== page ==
in one quick year?
Today I had the children do a Level 3 Sats Maths paper. Earlier this year they were doing nothing structured at all while I waited for them to deschool, so how and why have we got all the way to Sats papers?
It’s for my confidence I’m afraid. A thing that sometimes doesn’t get said, I suspect for fear of letting the HE side down, is that not all children have fantastic overwhelming interests and occupy themselves autonomously in projects that seem (or can be written up as 😉 ) educational from morning to night. Perhaps this too is my fault for having sent Big to nursery at the age of 14 weeks, perhaps the externally imposed structure from an early age removed any self direction she might have developed. Certainly her brother is very capable of occupying himself and you can see him learning all over the place, and he didn’t go to (a very different) nursery until he was 2 1/2.
I don’t believe that’s the case though. Big is a child who wants and needs a lot of input from the adults around her, always has, and I suspect always will. On balance I don’t think nursery adversely affected that, but then I suppose I wouldn’t would I? I do recall another friend once stating in some exasperation “I am not an entertainment machine”, and there have been many times in the last nearly 10 years when I’ve felt that too.
And this is after trying a wealth of different approaches. After nursery there were a couple of years before flexi-schooling started, when I was at home full time with Big and Small. We went to home ed groups and camps, I strewed the house with workbooks, imported enough fact and fiction to open my own library, stocked the shelves with art stuff and science kits and demonstrated crafts left, right and centre. Nothing has really taken her fancy for more than a few days here and there. We’ve visited castles, museums, science sites, houses, done workshops, learnt to make baskets, attended forest schools and nature reserves, supplied instruments and activities and still nothing has really taken off.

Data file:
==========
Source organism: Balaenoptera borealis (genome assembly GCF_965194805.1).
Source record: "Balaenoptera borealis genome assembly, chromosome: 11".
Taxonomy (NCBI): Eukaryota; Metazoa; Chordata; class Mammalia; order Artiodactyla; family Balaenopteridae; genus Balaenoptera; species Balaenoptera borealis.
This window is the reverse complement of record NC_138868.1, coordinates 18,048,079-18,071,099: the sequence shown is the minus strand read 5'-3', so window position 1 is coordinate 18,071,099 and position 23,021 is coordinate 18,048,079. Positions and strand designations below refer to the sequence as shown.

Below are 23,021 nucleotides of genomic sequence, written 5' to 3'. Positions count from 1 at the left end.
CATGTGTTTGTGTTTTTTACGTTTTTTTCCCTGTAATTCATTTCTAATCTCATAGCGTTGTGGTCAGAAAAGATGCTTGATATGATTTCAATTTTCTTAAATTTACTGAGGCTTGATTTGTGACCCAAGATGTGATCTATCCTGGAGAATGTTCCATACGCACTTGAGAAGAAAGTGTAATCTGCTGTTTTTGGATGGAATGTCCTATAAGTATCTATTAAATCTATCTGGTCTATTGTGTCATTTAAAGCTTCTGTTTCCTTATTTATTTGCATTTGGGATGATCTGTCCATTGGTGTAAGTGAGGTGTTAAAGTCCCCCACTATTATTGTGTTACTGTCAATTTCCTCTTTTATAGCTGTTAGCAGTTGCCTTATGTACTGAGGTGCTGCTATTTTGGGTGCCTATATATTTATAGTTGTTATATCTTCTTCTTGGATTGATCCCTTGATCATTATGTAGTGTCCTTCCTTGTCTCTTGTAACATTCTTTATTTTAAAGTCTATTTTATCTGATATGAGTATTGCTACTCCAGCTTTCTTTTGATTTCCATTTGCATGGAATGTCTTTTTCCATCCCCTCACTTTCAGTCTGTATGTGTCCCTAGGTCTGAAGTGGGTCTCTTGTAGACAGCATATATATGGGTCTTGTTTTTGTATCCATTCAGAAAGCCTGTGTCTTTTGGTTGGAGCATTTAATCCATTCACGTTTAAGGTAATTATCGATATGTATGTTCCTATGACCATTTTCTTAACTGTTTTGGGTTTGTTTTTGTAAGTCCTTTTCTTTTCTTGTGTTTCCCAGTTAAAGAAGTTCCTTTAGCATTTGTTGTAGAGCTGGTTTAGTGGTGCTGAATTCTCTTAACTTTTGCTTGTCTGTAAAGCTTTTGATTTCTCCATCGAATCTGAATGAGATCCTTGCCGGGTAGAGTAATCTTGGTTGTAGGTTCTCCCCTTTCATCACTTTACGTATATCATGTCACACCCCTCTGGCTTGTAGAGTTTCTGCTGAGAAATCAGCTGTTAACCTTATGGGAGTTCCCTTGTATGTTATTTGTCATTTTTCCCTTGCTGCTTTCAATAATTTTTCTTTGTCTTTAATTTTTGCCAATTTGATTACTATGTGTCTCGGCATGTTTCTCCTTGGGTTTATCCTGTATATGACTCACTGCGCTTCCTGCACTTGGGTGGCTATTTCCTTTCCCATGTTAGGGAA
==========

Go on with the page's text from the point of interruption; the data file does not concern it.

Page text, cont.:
So, structure and Sats. Partly because I was worried that if school ever became a factor my lovely bright daughter would be left wallowing behind her age mates, and partly because I felt that I was letting her down and failing in my legal duty to offer that suitable education.
What is a suitable education in my eyes? What was I failing to achieve? When it comes down to it, I don’t think that the facts that children may or may not acquire at primary school are particularly important. If you wish to learn information, you will do that when it’s important or relevant to you. Atm very little appears to fall into those categories for Big, and that’s fine.
Basic skills, to my mind, the foundation of education, are a different story. I know that children learn in fits and starts and that it works better when they are interested in something, but Big doesn’t seem to have those fits and starts very often, and she definitely isn’t interested in maths. Or English in terms of grammar, spelling or handwriting, and I’ve gotten way too jumpy to wait any longer. Plus attitudinally she deteriorates when she is not occupied, whereas when I enforce some kind of structure that tends to spill over and she becomes more productive the rest of the time as well. So atm she’s reading lots about Anne Frank, as detailed below. And because they both managed to acquire computer bans, they’ve actually played together without screens between them, which has meant tempers all around have been much more pleasant.
Last week we did the Sats level 2 paper, and they both achieved level 2A. Today we did the level 3 paper, and despite much stress caused purely by neither of them listening to me, they both sailed through for a level 3. This taught me a couple of things. I have immensely perfectionist children who get terribly stressed by things they feel they can’t do, despite me explaining over and over that this exercise was so that I could find out what areas they needed help in and I didn’t expect them to be able to do it all. And also that the national attainment levels really aren’t set very high. Small has just achieved beyond expectations for his age with very little tuition, and I suspect that if I could get Big to calmly attempt the KS2 papers, she wouldn’t acquit herself so badly either, even though maths is definitely not her strength.
So I feel reassured that a knock on the door from a LA inspector could be repulsed without me having to make anything up. They are certainly not receiving a worse education than they would in a local state school, and when it comes down to it, they may well be doing better. And I know where the gaps are in their skillset and what I need to cover over the coming days and weeks.
If I’d left it longer would Big have developed interests and started learning autonomously? I’ll never know I’m afraid, but there are still many hours in every day that I’m not filling for them, and I am following their interests as far as possible in the structure that I’m employing. So perhaps as the years go by, they will become more self-directed and I’ll be able to step back into a facilitation role. We can but wait and see. And blog it of course 🙂